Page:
The personal tracks that we create when off-boat walking, biking, Taxis, train or other forms of transit are created using a discontinued application called My Tracks. Google removed support for this app and no longer maintains it but they open sourced an earlier version of it. We took the earlier version and continue to use that app side loaded on whatever phone we happen to be carrying.

      • Eric Patterson says:

        Are all your posts and website driven by WordPress? Do you recommend a hosting service? Btw my wife and I are in process of building a N60. Taking delivery in early spring 2019. Thanks for the site and maybe we will cross paths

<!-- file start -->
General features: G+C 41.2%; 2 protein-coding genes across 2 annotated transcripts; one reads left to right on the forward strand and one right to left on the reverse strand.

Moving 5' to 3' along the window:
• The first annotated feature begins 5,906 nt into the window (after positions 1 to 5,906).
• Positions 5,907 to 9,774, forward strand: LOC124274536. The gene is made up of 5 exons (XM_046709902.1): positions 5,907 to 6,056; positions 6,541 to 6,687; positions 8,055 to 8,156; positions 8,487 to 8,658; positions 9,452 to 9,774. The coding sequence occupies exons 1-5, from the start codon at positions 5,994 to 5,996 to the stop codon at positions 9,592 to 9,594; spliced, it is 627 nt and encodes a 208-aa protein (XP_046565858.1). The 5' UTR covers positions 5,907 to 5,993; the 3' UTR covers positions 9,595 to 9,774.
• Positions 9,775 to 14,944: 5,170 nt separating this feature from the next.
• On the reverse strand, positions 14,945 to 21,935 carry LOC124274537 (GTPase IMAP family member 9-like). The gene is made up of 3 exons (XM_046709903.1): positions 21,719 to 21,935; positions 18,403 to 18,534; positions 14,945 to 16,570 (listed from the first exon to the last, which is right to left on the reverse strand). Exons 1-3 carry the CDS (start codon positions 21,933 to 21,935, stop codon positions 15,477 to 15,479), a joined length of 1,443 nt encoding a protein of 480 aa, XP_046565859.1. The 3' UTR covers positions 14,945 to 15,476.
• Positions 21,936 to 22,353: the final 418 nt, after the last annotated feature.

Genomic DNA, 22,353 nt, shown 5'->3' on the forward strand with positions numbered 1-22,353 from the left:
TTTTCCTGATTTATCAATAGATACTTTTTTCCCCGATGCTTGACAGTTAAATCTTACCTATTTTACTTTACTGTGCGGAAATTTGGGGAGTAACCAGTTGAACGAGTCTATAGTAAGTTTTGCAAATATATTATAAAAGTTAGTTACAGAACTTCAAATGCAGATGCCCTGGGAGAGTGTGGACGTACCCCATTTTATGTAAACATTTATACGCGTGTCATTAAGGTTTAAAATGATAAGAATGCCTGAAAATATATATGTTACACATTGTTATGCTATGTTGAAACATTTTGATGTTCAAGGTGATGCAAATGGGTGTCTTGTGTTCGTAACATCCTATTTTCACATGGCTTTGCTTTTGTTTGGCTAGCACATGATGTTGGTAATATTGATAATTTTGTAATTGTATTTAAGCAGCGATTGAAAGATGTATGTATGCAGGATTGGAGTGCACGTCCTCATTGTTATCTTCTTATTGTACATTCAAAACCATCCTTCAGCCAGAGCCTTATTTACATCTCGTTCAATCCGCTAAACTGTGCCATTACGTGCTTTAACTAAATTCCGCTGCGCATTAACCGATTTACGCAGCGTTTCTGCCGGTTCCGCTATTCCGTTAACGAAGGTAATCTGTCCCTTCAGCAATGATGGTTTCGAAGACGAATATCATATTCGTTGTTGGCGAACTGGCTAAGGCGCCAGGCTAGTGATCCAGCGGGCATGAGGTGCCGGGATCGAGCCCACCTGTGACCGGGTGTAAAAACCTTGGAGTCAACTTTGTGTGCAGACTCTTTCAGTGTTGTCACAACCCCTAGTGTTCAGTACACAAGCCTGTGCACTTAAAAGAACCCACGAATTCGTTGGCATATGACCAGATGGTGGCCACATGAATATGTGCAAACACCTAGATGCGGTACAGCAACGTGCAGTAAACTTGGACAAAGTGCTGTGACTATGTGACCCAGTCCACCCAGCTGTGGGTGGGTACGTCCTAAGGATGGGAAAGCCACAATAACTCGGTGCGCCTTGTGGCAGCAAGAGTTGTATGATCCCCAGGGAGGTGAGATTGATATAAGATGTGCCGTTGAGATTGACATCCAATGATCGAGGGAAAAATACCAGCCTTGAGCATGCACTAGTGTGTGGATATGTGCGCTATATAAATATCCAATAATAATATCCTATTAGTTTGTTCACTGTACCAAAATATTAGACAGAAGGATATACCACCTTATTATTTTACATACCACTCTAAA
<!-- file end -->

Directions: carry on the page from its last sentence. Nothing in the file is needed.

• Yes, the web site and posts are all done through WordPress running on Amazon Web Services (aws.amazon.com). There is some custom code used for the maps section where Google maps is embedded in word press and the boat position and track is shown but the rest is just standard WordPress. Generally, we’re quite happy with WordPress. It’s a nice solution.

          We hope our paths do cross. If they do, drop by and say hi.

    • Paul Wood says:

      Hi Flocerfida,
      If you want to create trip tracks like James & Jennifer with GPS data logging. I use an app on my phone called Geotag Photos which is available on Android. It’s a user friendly solution which works very well for cameras that don’t have GPS technology built in. It records your trip as a GPX file which you can export and load into Google maps.